Thank you for this article. It is very encouraging to know that others nudge their kids into self-teaching. Joanne Calderwood wrote an excellent book that explains how to do this: "The Self-Propelled Advantage." I've applied her principles to our homeschool with a lot of success.
I absolutely love this! I definitely needed this as I am looking into another school year. I will remember this and put this to practice as I teach this year. With many children at home, I have never had the "teaching time" thing going really strong, but it has been enough to keep them on the right track. What a relief to know that it is alright for them to just learn and grow, and I can just get out of the way! I set up the framework and they get to build the grand structure of their learning.
Wow, what a blessing this post was! I constantly beat myself up if I don't get to sit down with each of our 4 children and do math etc. This year is going to be different! We even purchased Teaching Textbooks for math for my oldest two. My third child, a son, I do believe has mild ADD, and it is difficult to get him to sit and do his work alone. This fall we add our last child into K and my time will be even more stretched, but this post will really help with my older two children
It is a blessing that many of you have high schoolers who love to learn and are excellent at self study. What is not discussed much are kids like mine who have ADHD and are challenged with sustained reading, concentration etc. It can be disheartening to parents like me who are homeschooling and feeling like they are failing miserably because their teen has difficulty being self direct and does not like to read or study (or anything that requires any mental effort). I have had to resort to tutors to help him. Even with tutors, he fights the process. Is there anyone out there who has a teen like this? It sometimes truly feels like I am alone.
[...] This post was mentioned on Twitter by Karen Morris. Karen Morris said: RT @TheHomeScholar: Our goal in homeschooling is for the kids to LEARN. - http://wp.me/pctmJ-10 #homeschool [...]
Thanks again for telling me just what I needed to know today! I have been feeling like, I don't really "teach" my kids anymore. I miss it sometimes but they are in high school homeschool and doing fine! I have just these past few days been thinking, is this ok, is this what I should be doing??? I just ck on them periodically and make sure that I ask them questions about the work that they are doing or subjects that they had to read about.Thanks for your note about quiet time, I find that as well! Seek ye first the kingdom of God.. Thanks for all you do!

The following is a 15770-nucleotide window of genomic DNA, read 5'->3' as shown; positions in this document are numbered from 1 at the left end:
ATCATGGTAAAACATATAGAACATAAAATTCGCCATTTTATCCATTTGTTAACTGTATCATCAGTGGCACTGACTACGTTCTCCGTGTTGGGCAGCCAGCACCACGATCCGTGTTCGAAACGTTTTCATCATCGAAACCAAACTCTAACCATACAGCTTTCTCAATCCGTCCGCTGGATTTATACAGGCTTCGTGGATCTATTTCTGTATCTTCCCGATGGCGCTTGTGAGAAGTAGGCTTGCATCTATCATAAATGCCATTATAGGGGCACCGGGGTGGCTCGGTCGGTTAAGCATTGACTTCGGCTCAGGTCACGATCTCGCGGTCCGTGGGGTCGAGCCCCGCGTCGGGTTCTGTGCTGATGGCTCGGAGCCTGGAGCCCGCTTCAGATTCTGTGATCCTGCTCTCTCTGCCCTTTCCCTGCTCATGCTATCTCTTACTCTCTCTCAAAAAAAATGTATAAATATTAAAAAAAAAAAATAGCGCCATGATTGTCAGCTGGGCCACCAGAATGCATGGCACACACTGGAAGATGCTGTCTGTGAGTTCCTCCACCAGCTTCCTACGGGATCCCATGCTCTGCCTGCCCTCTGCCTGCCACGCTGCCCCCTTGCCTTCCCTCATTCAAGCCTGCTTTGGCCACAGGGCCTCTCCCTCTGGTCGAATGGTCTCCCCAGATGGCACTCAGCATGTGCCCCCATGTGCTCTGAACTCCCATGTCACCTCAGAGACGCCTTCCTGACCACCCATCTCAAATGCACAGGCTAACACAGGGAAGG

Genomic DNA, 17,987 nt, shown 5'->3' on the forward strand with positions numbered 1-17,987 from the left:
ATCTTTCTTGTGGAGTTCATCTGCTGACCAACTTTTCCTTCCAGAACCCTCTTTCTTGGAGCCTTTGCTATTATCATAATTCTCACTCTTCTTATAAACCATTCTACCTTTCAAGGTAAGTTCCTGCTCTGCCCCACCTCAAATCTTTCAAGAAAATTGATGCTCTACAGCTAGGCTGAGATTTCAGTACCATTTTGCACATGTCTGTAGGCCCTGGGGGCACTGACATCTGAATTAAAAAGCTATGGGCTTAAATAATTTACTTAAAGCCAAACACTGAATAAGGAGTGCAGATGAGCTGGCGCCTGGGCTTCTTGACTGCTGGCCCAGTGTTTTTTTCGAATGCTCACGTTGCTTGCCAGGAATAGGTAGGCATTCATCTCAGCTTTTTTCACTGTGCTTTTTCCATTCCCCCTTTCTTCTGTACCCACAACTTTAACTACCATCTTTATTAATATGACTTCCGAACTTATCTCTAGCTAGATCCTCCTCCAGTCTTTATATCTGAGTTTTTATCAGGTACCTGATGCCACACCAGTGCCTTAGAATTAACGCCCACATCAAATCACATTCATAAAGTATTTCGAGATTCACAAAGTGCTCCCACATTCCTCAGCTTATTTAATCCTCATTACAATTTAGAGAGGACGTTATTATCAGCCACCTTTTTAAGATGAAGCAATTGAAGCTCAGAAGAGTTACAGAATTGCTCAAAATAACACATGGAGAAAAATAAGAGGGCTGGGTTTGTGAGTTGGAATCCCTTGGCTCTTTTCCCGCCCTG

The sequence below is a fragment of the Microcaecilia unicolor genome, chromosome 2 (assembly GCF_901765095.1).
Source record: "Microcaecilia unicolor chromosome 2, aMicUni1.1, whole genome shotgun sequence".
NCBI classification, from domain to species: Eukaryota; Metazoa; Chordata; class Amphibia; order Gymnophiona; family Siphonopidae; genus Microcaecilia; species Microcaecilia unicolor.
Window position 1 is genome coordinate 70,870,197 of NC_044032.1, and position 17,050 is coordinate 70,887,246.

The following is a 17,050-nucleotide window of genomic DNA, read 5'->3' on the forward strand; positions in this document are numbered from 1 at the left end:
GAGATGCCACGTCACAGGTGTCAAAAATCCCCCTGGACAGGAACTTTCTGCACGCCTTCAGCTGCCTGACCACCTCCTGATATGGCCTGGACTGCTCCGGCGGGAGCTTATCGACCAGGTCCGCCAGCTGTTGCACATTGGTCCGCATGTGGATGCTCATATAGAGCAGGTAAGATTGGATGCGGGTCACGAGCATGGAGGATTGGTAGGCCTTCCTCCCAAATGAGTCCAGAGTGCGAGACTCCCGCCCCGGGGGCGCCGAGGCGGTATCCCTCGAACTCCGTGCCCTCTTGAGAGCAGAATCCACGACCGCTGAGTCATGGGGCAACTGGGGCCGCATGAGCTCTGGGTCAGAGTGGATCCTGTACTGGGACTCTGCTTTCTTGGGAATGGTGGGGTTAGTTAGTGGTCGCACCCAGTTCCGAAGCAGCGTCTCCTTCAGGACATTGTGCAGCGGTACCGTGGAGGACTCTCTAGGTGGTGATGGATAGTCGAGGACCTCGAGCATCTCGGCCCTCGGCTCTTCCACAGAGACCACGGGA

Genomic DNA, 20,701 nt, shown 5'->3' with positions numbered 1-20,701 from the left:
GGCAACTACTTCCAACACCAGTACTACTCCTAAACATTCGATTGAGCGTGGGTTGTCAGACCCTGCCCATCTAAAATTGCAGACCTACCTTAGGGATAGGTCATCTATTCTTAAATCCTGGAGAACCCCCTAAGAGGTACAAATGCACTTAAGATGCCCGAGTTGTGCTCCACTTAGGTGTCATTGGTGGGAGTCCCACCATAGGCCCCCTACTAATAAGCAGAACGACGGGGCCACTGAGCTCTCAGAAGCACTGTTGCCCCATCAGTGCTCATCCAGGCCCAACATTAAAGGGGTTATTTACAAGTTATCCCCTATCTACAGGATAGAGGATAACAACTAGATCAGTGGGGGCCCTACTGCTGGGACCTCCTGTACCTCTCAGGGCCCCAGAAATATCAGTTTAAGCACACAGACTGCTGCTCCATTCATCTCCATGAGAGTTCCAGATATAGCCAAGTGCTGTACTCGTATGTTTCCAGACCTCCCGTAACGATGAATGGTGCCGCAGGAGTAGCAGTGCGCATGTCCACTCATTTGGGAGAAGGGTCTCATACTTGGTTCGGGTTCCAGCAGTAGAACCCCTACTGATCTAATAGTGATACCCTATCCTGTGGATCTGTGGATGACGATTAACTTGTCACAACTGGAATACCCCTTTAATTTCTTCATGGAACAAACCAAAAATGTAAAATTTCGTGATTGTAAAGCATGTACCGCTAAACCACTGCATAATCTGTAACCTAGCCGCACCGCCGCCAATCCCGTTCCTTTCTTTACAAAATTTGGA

Thanks so much for your wisdom and tips. I am also grateful for your bold testimony of how keeping Christ FIRST and spending time with Him really makes all the difference.
Thanks for sharing for all of us who are still on the journey behind you...following your footprints along the way! : )
You know, I just reread your article and many of the comments. I agree with most of them, but I did have another thought to add: your children self-taught, primarily the subjects they were interested in and then you tested them. What if you have a child who does not test well? They read the material, they think they understand it, they willingly do the work....and consistently score about 60% on the test...or worse! Then you got a problem with the self teaching, don't you?
Curriculum developed for homeschoolers will be a good self-teaching curriculum. Curriculum developed for schools assumes that the teacher understands the concepts contained in the book; Latin, or calculus or whatever. Homeschool curriculum assumes that the parent knows nothing about the subject. Whatever is needed for teaching the concepts will be provided - usually with some sort of support by phone or email. The best way to find self-teaching curriculum is to use curriculum developed specifically for homeschoolers.